“Anyone who thinks Alex Honnold is a daredevil knows nothing. He’s a master,” adds Long. “I can’t imagine him ever getting hurt at it. Free soloing was invented for Alex.”
“This guy has basically no fear,” says John Robinson, 70, a retired engineer from Elk Grove who has climbed with Honnold for nearly a decade, starting when Honnold dropped out of UC Berkeley at age 19 after his father, Charles, an ESL teacher at American River College, unexpectedly died of a heart attack. “He just has a unique ability to stay focused and eliminate fear.”
In a rare admission of ability, Honnold agrees. “I’ve probably learned to handle things slightly better than average,” he concedes, adding that climbing with ropes has given him the experience and knowledge to handle most setbacks that come his way. Unexpected birds, hissing bats, falling rocks, storms—he’s climbed through them all.
“People are always like, ‘What happens if it rains? What happens if it’s windy? What happens if it …’ and I’m like, ‘Dude, I’m outdoors like 300 days a year doing exactly this,’ ” he argues. “It’s not like it’s never rained on me. You get wet. Next question.”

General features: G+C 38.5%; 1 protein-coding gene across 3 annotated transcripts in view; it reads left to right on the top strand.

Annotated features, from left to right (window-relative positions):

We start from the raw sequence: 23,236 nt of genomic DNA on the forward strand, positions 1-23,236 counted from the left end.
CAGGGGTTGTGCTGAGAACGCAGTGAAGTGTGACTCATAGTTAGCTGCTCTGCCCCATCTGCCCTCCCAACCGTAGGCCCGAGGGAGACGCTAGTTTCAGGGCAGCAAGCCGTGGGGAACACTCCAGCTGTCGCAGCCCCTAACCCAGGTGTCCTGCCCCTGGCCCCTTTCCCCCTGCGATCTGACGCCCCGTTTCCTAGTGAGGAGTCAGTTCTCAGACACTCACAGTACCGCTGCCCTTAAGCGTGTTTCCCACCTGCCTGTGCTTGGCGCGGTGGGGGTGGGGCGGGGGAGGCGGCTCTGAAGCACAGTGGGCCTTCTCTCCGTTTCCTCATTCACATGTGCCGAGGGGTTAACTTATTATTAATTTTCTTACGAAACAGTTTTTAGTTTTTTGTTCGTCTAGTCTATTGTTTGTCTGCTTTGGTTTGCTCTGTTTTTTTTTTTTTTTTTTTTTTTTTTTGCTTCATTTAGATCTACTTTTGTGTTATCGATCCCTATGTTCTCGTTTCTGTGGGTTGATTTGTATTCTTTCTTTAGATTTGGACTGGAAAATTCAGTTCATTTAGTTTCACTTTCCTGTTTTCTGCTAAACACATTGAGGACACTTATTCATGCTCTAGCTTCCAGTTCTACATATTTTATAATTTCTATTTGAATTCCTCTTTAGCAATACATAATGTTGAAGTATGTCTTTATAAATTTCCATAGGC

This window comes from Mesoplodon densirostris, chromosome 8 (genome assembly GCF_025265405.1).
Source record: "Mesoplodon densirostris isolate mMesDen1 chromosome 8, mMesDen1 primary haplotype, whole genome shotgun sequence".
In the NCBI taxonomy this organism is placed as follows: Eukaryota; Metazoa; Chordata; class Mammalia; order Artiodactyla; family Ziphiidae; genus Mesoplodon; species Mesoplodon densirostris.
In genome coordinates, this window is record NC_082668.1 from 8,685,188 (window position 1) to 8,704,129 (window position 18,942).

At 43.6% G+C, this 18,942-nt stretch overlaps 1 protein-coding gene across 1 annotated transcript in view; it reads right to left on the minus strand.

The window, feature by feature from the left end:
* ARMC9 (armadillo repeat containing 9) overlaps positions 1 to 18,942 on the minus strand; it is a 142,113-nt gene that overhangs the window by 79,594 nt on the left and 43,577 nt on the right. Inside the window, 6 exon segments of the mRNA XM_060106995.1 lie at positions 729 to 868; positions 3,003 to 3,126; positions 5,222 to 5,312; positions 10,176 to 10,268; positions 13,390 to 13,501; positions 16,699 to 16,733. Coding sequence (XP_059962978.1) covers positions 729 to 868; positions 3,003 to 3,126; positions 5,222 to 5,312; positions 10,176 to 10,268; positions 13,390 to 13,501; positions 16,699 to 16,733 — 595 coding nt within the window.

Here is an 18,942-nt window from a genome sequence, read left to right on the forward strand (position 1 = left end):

He illustrates his point with scorpions. “I remember being younger and being kind of afraid of spiders and little creepy-crawlies,” he says. “Or like small scorpions and stuff. I’ve actually found a lot of scorpions climbing because you pull a rock off and you’re like, ‘Oh, there’s a little scorpion.’ The initial instinct is just to whack at it with a piece of climbing gear until it falls off but then you’re like, ‘It’s not that big a deal,’ you know? Even if it stings you, it’s going to hurt quite a bit, but it’s not truly dangerous. You’re not going to die. You’re not going to necessarily fall off. You’re just going to be like, ‘Holy God, my arm.’ Now I can look at it and be like, ‘Even though that looks very scary and it’s potentially somewhat painful, it’s not true danger.’ It’s not like this is going to end me. So you can just kind of be like, ‘Deep breath; ignore the scorpion,’ and just work around it.”